By Gary Y. Okihiro
A survey of U.S. historical past from its beginnings to the present, American heritage Unbound reveals our previous in the course of the lens of Asian American and Pacific Islander historical past. In so doing, it's a paintings of either background and anti-history, a story that essentially transforms and deepens our figuring out of the us. this article is out there and choked with attractive tales and issues that draw cognizance to key theoretical and historic interpretations. Gary Y. Okihiro positions Asians and Pacific Islanders inside of a bigger heritage of individuals of colour within the usa and locations the us within the context of worldwide heritage and oceanic worlds.
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Extra info for American History Unbound: Asians and Pacific Islanders
Shown here are, from left to right, (first row) Ron Benich, Ben Ragsac, Steve Mine, Richard Menor, Gary Birlem, Dave Mercer, and Bob Matulich; (second row) Dick Depuy, David Welch, Paul Wilcox, Howard Knapp, Jay Kaysinger (manager), Ken Browell, Sipin, and Don Hansen. Mercer, a superb three-sport athlete, went on to a legendary coaching career at San Lorenzo Valley High School. ) 41 One of the most accomplished local athletes of the 1960s and 1970s was John Sipin, a two-sport star at Watsonville High in both basketball and baseball who later went on to a remarkable professional baseball career in both the United States and Japan.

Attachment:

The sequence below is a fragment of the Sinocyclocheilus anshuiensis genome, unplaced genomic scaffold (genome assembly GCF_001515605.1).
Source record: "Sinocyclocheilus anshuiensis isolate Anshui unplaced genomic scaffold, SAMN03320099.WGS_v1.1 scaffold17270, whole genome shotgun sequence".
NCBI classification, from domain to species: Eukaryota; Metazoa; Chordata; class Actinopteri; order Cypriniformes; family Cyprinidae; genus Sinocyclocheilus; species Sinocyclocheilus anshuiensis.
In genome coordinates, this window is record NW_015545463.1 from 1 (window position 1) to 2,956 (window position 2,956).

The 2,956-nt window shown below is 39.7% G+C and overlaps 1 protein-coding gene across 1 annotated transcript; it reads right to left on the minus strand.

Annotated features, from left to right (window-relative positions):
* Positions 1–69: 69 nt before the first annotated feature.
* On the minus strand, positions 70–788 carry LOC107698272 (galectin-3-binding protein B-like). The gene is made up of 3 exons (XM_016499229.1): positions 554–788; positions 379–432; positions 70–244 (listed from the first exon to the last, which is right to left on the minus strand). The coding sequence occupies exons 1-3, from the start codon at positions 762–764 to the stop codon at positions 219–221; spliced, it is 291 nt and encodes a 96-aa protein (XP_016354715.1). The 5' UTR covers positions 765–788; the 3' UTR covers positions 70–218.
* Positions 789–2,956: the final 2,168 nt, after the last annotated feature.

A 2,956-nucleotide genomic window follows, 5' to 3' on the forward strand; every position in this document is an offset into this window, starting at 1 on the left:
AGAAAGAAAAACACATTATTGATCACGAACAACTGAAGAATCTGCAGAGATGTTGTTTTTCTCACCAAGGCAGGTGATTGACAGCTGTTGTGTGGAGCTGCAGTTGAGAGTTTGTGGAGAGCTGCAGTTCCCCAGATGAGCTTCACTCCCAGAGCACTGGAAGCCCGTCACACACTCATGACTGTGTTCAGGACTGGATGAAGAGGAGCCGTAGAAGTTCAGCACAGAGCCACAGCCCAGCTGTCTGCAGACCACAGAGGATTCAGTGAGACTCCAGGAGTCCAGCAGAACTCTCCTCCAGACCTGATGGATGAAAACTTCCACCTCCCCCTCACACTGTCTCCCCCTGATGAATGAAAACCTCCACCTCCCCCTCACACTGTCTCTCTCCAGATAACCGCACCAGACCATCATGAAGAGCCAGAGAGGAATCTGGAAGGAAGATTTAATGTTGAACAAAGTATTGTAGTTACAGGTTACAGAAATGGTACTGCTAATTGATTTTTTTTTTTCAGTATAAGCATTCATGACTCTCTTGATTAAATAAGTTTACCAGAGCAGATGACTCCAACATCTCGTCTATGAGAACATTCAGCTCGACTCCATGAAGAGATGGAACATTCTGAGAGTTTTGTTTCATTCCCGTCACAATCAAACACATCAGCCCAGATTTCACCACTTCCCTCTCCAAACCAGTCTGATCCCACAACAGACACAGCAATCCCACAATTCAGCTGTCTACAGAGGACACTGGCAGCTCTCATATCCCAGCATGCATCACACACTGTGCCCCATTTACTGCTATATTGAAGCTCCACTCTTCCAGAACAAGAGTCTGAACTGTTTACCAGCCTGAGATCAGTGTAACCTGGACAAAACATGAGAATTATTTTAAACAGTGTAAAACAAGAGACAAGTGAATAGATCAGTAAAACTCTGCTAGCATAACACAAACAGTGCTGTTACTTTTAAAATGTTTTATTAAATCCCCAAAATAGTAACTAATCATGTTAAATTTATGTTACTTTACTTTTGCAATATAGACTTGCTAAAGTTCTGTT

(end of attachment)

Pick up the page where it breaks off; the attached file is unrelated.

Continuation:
After starring in both baseball and basketball at Cabrillo College, Sipin was drafted by the St. Louis Cardinals before being traded to the San Diego Padres in 1969. In his major-league debut with the Padres, Sipin hit back-to-back triples in his first two at-bats, off left-hander Ken Holtzman. In 1972, he signed with the Taiyo Whales of the Japanese League, where he became an instant star and earned the nickname “Lion Maru” (after a Japanese cartoon superhero that morphed into a lion) because of the facial hair he sported and his fiery disposition.
The squad also includes Jim Masamori and Kuichi Takei, a crafty left-handed pitcher. Takei led the team to a championship in the Japanese Central Coast League in the late 1930s. ) In many respects, the Japanese American leagues were similar to the more well-known Negro Leagues that flourished in the United States before Jackie Robinson broke the “color line” in 1946. 300 hitter. ) 34 The 1932 Santa Cruz High baseball team featured a host of players who would later go on to star on regional semipro teams—most notably the Swiss Dairy squad assembled later in the decade.
American History Unbound: Asians and Pacific Islanders by Gary Y. Okihiro